First Person: You May Be a Better Salesperson Than Your Real Estate Agent

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A real estate agent can be an integral part of the home sale process. However, unless that agent has lived in your home before, it's unlikely that he or she is going to know more about the property than you do. So while an agent can have valuable input, sometimes you must be the judge of their advice and decide if what they are offering in the way of sales tactics will be best for your home and selling situation.

During our last home sale, we realized that there were a few areas in which it was important to trust our gut instincts and make some adjustments of our own when it came to how we marketed our home.

Pricing input

A real estate agent will likely provide a seller with home pricing input before a home hits the market. However, this doesn't mean that it's going to be the right type of input. Remember, a real estate agent will likely be working on commission and the more he or she sells a home for, the bigger the commission will be. Just because they recommend a certain price that seems higher than the comp sets or maybe higher than you're comfortable with, this doesn't mean that they are correct in doing so.

When we put our home on the market, our personal agent recommended a starting price well above what we paid for our home, and this was after the housing bubble had popped and values had already started coming down substantially. Rather than go with our gut instincts on a price that we had determined ourselves and that was $25,000 under the agent's recommended price, we went with hers. In the process, we missed out on the initial wave of buyers and agents that came through our home to see it, and most of the feedback we got was that we were priced too high. After a year and a half on the market, and multiple price reductions we finally sold. However, if we had priced more accurately initially, we might not have had such issues with our home sale.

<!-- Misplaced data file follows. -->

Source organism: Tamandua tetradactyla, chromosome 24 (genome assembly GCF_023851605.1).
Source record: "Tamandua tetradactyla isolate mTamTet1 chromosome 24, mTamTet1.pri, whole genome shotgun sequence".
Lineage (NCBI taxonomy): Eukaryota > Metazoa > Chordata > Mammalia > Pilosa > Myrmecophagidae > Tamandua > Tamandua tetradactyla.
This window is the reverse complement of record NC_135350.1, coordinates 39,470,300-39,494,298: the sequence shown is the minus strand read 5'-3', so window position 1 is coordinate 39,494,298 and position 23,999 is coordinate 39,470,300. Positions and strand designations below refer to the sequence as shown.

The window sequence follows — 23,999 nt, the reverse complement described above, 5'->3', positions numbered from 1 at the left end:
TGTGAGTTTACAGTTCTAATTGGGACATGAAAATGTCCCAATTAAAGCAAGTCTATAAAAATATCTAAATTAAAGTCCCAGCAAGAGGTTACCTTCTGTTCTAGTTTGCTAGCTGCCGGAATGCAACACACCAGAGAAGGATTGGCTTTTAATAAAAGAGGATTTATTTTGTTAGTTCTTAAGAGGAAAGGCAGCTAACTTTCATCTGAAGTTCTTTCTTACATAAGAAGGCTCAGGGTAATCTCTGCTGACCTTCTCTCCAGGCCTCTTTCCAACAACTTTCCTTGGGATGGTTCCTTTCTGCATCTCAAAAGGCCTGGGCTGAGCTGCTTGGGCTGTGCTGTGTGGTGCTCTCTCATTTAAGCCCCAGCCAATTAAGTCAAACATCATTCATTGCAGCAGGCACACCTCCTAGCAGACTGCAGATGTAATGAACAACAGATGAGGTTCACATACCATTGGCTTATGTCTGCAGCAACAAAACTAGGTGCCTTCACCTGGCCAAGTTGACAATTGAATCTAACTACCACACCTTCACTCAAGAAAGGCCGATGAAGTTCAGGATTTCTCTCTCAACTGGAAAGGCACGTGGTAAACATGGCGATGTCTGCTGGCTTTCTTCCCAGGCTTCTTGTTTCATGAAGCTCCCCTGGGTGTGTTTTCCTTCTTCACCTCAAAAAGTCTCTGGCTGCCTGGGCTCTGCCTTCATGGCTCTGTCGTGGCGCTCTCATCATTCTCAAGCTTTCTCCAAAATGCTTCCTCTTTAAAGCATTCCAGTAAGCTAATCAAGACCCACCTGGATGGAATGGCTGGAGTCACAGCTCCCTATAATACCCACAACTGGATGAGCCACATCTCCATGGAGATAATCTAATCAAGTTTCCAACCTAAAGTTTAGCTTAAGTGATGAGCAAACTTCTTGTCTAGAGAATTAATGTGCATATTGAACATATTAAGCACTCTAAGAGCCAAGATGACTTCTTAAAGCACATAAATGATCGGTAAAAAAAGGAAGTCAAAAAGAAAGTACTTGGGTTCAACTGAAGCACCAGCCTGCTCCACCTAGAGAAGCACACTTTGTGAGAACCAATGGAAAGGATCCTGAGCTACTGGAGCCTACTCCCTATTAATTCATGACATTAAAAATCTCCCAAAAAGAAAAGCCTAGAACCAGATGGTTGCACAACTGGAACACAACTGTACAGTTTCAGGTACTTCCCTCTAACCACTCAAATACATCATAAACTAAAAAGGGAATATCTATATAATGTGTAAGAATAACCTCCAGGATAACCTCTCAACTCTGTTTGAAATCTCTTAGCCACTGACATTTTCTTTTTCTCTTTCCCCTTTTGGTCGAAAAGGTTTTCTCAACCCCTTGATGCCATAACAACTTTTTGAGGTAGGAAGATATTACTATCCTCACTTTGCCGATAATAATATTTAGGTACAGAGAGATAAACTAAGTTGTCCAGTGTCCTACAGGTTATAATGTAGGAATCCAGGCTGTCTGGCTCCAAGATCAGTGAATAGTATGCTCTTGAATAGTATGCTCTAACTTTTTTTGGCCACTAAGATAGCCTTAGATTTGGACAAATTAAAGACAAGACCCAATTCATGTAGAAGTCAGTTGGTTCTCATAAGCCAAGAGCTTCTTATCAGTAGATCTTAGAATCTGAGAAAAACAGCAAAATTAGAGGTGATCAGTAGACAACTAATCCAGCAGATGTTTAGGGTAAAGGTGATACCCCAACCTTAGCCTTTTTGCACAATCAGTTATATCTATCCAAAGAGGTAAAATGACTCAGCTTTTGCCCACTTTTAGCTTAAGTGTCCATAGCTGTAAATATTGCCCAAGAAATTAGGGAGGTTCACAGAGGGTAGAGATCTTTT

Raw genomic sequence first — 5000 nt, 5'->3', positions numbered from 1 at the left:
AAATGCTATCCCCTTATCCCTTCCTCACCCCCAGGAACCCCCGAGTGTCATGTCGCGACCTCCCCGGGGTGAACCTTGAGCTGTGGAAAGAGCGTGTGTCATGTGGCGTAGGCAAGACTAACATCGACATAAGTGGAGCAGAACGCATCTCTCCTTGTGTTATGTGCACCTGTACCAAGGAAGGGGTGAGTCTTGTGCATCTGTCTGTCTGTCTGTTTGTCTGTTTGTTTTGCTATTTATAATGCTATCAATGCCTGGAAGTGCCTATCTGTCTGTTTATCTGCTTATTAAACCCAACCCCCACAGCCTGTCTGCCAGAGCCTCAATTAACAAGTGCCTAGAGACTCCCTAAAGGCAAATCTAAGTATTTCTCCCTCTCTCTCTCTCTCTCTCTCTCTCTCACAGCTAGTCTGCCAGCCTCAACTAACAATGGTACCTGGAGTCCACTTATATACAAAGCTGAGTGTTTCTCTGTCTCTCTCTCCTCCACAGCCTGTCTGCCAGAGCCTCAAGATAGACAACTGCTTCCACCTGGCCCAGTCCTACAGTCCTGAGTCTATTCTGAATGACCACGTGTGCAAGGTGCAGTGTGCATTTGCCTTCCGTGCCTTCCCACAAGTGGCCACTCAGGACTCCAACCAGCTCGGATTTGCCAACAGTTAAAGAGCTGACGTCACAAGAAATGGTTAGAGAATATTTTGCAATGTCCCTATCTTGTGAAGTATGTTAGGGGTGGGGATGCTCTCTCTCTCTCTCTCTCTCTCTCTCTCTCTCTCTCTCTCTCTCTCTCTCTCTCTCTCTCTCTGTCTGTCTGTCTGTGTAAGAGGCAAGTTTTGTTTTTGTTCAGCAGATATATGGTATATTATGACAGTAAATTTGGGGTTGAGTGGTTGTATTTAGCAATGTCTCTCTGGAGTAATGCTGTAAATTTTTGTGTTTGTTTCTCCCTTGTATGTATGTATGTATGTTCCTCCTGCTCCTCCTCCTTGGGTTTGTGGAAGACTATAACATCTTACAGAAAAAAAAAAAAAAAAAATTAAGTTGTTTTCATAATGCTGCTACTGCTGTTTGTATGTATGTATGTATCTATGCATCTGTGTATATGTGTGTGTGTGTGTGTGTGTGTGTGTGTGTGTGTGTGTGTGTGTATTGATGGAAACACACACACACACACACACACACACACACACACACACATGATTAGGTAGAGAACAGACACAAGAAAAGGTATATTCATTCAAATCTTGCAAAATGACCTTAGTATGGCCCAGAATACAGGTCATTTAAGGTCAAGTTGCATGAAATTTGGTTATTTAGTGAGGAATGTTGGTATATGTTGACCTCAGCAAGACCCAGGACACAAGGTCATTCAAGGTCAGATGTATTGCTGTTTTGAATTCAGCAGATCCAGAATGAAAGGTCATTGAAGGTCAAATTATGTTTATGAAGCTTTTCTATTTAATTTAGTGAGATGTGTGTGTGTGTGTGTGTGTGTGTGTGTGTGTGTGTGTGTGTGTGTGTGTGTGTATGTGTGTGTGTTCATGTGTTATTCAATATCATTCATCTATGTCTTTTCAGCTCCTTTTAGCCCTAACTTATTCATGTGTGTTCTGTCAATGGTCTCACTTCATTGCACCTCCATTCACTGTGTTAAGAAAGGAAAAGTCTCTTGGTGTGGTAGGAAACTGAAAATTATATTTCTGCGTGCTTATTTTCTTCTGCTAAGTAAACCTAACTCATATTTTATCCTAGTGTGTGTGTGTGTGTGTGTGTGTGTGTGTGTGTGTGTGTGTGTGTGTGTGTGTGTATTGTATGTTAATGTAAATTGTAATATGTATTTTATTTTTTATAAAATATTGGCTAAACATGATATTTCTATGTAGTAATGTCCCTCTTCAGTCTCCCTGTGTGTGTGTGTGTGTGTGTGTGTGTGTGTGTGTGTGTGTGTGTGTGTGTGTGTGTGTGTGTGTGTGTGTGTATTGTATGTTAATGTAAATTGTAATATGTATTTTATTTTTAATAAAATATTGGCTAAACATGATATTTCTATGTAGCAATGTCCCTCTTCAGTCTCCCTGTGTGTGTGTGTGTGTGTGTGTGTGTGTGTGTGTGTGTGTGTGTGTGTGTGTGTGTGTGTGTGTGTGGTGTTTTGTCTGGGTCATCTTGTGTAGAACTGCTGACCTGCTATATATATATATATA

Staging techniques

Hopefully you've lived in your home long enough to know what makes it look best. While a real estate agent can provide helpful staging techniques such as where to declutter, how to arrange furniture to open up space or make a room cozier, or ways to improve curb appeal by trimming bushes or raking leaves, there can also be the things that a homeowner knows how to do best.

Little quirks about a home you may have noticed and that a Realtor might not like a darkened hallway or corner of a room that needs some extra lighting, blinds that are dirty or don't close properly, bedding that could really pop were it replaced with new, a cracked floor tile that needs to be replaced, or carpet stains that could be scrubbed out might be things that you have noticed over time that need to be remedied and that an agent might not catch on a quick tour of your home. Remember, just because an agent doesn't catch them, it doesn't mean a prospective buyer won't.

Creating a home description

It's important to realize that a real estate agent won't likely be living in your home and they might not even live in your neighborhood or surrounding area. This means that they can leave things out -- sometimes things that are quite pertinent to the sale of your home -- when creating the descriptive write-up for your home's listing. And sometimes it's more about just the home itself when it comes to selling a property.

From area amenities like a community pool, great schools, playgrounds, and parks, to public transportation, shopping, and more, there are all sorts of things that a real estate agent might leave out upon a home description. Parks, schools and a pool -- all within just blocks of our home -- were great selling points that we had to request the agent include in our home's description.

So just because the real estate agent is the supposed "expert" this doesn't mean that the home seller won't have some valuable contributions to make to the home sale process.

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Disclaimer:

The author is not a licensed financial or real estate professional. The information provided in this article is for informational purposes only and does not constitute advice of any kind. Any action taken by the reader due to the information provided in this article is solely at the reader's discretion.

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